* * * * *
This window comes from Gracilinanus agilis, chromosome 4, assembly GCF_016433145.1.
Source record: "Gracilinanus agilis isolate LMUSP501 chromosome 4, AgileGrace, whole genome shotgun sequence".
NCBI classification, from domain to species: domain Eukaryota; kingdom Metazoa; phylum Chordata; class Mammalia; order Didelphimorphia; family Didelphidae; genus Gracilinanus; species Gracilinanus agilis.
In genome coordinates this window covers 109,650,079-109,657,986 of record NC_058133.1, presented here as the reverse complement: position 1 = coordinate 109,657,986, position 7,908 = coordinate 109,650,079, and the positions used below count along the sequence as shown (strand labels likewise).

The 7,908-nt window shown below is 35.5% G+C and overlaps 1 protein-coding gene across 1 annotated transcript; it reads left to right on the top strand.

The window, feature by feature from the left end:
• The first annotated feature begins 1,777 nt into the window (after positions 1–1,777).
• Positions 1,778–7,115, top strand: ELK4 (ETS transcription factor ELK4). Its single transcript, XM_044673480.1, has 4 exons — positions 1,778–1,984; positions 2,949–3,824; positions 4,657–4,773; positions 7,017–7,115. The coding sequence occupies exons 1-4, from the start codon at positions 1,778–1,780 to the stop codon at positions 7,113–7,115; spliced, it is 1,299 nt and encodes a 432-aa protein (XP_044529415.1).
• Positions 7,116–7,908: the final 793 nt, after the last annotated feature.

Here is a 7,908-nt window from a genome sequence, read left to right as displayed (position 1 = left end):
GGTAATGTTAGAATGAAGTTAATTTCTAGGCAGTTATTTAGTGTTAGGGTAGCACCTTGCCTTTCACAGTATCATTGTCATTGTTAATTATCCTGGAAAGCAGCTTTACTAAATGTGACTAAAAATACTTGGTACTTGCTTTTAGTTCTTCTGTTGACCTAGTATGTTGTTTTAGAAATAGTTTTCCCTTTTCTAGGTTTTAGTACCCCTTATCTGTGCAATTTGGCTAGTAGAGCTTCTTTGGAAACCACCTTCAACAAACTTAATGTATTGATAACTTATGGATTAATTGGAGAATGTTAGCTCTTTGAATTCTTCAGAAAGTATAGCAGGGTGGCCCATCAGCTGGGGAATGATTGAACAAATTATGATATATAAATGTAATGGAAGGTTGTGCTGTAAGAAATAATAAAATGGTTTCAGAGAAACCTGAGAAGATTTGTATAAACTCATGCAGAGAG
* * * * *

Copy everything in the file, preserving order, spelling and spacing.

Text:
This window comes from Gracilinanus agilis, chromosome 4, assembly GCF_016433145.1.
Source record: "Gracilinanus agilis isolate LMUSP501 chromosome 4, AgileGrace, whole genome shotgun sequence".
NCBI classification, from domain to species: domain Eukaryota; kingdom Metazoa; phylum Chordata; class Mammalia; order Didelphimorphia; family Didelphidae; genus Gracilinanus; species Gracilinanus agilis.
In genome coordinates this window covers 109,650,079-109,657,986 of record NC_058133.1, presented here as the reverse complement: position 1 = coordinate 109,657,986, position 7,908 = coordinate 109,650,079, and the positions used below count along the sequence as shown (strand labels likewise).

The 7,908-nt window shown below is 35.5% G+C and overlaps 1 protein-coding gene across 1 annotated transcript; it reads left to right on the top strand.

The window, feature by feature from the left end:
• The first annotated feature begins 1,777 nt into the window (after positions 1–1,777).
• Positions 1,778–7,115, top strand: ELK4 (ETS transcription factor ELK4). Its single transcript, XM_044673480.1, has 4 exons — positions 1,778–1,984; positions 2,949–3,824; positions 4,657–4,773; positions 7,017–7,115. The coding sequence occupies exons 1-4, from the start codon at positions 1,778–1,780 to the stop codon at positions 7,113–7,115; spliced, it is 1,299 nt and encodes a 432-aa protein (XP_044529415.1).
• Positions 7,116–7,908: the final 793 nt, after the last annotated feature.

Here is a 7,908-nt window from a genome sequence, read left to right as displayed (position 1 = left end):
GGTAATGTTAGAATGAAGTTAATTTCTAGGCAGTTATTTAGTGTTAGGGTAGCACCTTGCCTTTCACAGTATCATTGTCATTGTTAATTATCCTGGAAAGCAGCTTTACTAAATGTGACTAAAAATACTTGGTACTTGCTTTTAGTTCTTCTGTTGACCTAGTATGTTGTTTTAGAAATAGTTTTCCCTTTTCTAGGTTTTAGTACCCCTTATCTGTGCAATTTGGCTAGTAGAGCTTCTTTGGAAACCACCTTCAACAAACTTAATGTATTGATAACTTATGGATTAATTGGAGAATGTTAGCTCTTTGAATTCTTCAGAAAGTATAGCAGGGTGGCCCATCAGCTGGGGAATGATTGAACAAATTATGATATATAAATGTAATGGAAGGTTGTGCTGTAAGAAATAATAAAATGGTTTCAGAGAAACCTGAGAAGATTTGTATAAACTCATGCAGAGAG